Dec. 9, 2021

In consultation with aviation attorneys, NBAA has reviewed potential strategies to help certain buyers and sellers complete aircraft transactions on Dec. 31 when the FAA Registry is closed, although the association still strongly recommends that transactions be finalized several business days before the federal holiday.

The FAA’s aircraft registration branch in Oklahoma City, OK, is expected to be closed on Dec. 31 for the New Year federal holiday. NBAA and the General Aviation Manufacturers Association (GAMA) have communicated to the FAA the potentially costly implications that this closure could have on the general aviation community due to an unprecedented volume of year-end aircraft transactions.

“My first advice would be to close an aircraft transaction by Dec. 30, unless you need a temporary certificate of aircraft registration, or Fly Wire, for international operations. Then, I would recommend closing by Dec. 29 at the latest because it may take a working day for the FAA to issue the Fly Wire,” advised Scott McCreary, shareholder and aviation group leader of the law firm McAfee & Taft.

Read more about the FAA Registry Closure.

Taxpayers looking to realize the full benefits of immediate expensing, also known as bonus depreciation, should also consider closing transactions several days before the federal holiday, noted NBAA’s Scott O’Brien, senior director for public policy and advocacy.

“The closure of the FAA Registry on Dec. 31 may present some challenges for parties trying to close on that day and also take bonus depreciation,” he said. “NBAA recommends working with your tax advisor to complete your transaction several days before the end of the year, to make sure all requirements are met.”

For some transactions, though, closing on Dec. 31 will be the only available option, so NBAA has reviewed several strategies that buyers and sellers can consider if they are unable to move their closing.

First, buyers should conduct a full document index inquiry with the FAA registry by the end of Dec. 30 to ensure there are no intervening filings and the records for the aircraft are in order.

If the equipment being sold and the relevant transaction is subject to the Cape Town Treaty, buyers, lessors and lenders should consider registering prospective sales or international interests on the International Registry prior to Dec. 31, or if that is not possible submit an entry point filing form – AC Form 8050-135 – with the FAA registry so that they have obtained a unique authorization code by close of business on Dec. 30. Obtaining the code may allow the parties to make the prospective registrations on the International Registry on Dec. 31.

“The protections afforded by a prospective filing on the International Registry may mitigate risk for the parties, especially for lenders, and thus help facilitate a closing on the 31st,” said McCreary. “For aircraft that do not meet the requirements of the Cape Town Treaty, lenders providing purchase money financing may also be protected by the provisions of the Uniform Commercial Code dealing with purchase money security interest and the 20-day time period allowed for a lender to perfect.”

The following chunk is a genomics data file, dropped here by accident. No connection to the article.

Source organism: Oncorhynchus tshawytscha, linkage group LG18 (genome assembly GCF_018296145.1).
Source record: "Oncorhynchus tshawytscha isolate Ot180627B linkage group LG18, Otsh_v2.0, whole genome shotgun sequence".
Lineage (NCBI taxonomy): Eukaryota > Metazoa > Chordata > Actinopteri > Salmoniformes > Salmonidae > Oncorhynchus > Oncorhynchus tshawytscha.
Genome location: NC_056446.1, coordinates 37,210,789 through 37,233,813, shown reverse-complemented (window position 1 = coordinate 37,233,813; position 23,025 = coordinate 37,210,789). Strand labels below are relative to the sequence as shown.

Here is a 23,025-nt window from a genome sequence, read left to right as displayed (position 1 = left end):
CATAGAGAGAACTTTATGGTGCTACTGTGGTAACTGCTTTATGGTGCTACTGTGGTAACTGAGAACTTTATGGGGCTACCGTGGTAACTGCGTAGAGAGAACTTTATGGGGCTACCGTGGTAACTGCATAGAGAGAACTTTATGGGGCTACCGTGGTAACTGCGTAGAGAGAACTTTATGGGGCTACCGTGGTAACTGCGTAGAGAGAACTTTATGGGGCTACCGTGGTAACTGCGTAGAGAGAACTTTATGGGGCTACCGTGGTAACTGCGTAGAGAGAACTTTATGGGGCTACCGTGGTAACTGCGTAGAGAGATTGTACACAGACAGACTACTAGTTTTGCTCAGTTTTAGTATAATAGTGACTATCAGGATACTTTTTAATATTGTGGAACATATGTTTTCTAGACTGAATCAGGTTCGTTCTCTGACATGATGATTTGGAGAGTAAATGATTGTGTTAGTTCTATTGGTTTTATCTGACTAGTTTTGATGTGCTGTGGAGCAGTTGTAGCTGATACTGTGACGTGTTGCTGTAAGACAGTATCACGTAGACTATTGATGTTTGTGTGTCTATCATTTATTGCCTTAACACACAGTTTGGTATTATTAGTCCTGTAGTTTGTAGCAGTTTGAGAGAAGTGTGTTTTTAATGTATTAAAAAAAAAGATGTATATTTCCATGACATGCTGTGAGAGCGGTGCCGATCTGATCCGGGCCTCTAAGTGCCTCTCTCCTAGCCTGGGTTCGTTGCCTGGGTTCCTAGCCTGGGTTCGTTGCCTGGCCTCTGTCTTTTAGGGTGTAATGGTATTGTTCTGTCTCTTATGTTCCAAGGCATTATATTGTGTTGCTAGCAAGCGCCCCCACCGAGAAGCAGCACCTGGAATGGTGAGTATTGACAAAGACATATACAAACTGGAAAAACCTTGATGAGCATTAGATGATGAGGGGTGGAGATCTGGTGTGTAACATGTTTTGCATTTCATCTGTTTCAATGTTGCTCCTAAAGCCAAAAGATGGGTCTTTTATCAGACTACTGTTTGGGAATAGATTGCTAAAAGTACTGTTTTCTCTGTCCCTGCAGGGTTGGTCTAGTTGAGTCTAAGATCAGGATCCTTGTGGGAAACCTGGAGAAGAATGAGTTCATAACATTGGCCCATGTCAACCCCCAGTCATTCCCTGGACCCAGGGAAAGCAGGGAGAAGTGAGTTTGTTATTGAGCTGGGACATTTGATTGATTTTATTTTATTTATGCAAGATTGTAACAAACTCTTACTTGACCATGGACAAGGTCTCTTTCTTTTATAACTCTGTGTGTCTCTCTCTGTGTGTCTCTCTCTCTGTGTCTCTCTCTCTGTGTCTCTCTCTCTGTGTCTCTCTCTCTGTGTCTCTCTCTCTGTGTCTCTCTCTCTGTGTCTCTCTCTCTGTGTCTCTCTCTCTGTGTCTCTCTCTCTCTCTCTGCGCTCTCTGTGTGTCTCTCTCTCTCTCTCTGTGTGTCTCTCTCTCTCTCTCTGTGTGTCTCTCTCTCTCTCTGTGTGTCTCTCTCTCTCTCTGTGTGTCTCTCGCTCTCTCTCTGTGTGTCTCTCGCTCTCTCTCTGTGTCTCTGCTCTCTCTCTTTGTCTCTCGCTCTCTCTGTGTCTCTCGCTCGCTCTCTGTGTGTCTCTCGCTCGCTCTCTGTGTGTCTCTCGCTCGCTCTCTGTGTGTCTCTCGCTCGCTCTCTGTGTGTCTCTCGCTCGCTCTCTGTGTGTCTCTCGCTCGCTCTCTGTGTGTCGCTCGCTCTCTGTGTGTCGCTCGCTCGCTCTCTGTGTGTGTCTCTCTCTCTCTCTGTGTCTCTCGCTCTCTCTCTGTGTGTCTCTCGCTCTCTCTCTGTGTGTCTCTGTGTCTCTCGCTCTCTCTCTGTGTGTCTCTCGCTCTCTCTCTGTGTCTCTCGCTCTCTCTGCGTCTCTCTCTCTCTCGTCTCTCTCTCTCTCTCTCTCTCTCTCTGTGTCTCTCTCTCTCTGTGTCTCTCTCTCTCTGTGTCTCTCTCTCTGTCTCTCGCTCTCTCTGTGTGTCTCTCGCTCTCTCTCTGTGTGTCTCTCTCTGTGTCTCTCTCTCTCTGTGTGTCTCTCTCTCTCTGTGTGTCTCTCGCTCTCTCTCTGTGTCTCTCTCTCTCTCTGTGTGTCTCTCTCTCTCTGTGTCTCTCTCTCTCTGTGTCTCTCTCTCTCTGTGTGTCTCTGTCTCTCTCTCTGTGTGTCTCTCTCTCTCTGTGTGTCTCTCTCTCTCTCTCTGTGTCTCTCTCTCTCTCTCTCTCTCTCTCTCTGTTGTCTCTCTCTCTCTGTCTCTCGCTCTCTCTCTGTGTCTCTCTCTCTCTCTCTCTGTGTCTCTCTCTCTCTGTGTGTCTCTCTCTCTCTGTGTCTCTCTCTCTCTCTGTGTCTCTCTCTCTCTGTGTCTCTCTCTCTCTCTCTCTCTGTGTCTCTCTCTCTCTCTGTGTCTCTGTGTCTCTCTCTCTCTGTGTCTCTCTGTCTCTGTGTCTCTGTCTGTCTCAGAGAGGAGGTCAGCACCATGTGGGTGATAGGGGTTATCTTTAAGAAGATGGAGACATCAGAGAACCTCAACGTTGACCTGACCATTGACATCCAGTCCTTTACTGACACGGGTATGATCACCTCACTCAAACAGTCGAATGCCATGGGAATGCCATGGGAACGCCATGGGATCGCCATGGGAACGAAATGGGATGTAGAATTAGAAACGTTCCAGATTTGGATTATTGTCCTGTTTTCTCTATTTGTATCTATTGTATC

In order to induce current lenders and owners to allow the prospective registrations on the International Registry, the parties may consider allowing the current owner, current lender or a third party to hold the right to discharge the prospective registrations. Once the parties confirm the documents have been properly filed, the right to discharge could be transferred back to the appropriate party, McCreary noted.

Learn more about the Cape Town International Registry.

“It’s going to take some negotiation and compromise from all parties, but this is not a unique situation. We know well in advance that the FAA registry will be closed on Dec. 31, and professional attorneys specialized in aviation law are well-versed in how to navigate this situation,” McCreary explained.

While it is prudent to file all documentation while the FAA registry is open, buyers who must close and fly the aircraft on Dec. 31 may be able to rely on a concept known as the “mailbox rule.” Federal Aviation Regulations allow parties to operate an aircraft within the United States with a copy of the aircraft registration application on board so long as they have, in part, “submitted” the appropriate evidence of ownership and aircraft registration application to the FAA Registry.

The mailbox rule considers placing a document in the mail, sending it by express courier or filing documents electronically in compliance with the FAA registry’s email requirements to be, under certain circumstances, tantamount to “submitting” the document to the FAA registry for the limited purpose of flying domestically on a copy of the aircraft registration application.

However, noted McCreary, the mailbox rule is not tantamount to filing documents with the FAA for purposes of perfecting rights in aircraft from a bankruptcy perspective or for purposes of establishing rights in a priority dispute. Also, this process only applies to aircraft currently on the FAA Registry and flights within the United States, McCreary added.

The complexity of these strategies, and the need for all the parties involved in an aircraft transaction to agree to these approaches, emphasizes the importance of closing deals before Dec. 31, noted O’Brien.

“NBAA continues to work with GAMA to seek mitigations from the FAA and will update members on any developments,” he added. “In the meantime, work with your legal and tax advisors on appropriate strategies to close before Dec. 31, but also know that if you must complete an aircraft transaction when the registry is closed you still have several viable options to discuss with your attorney, the seller and any other interested entities.”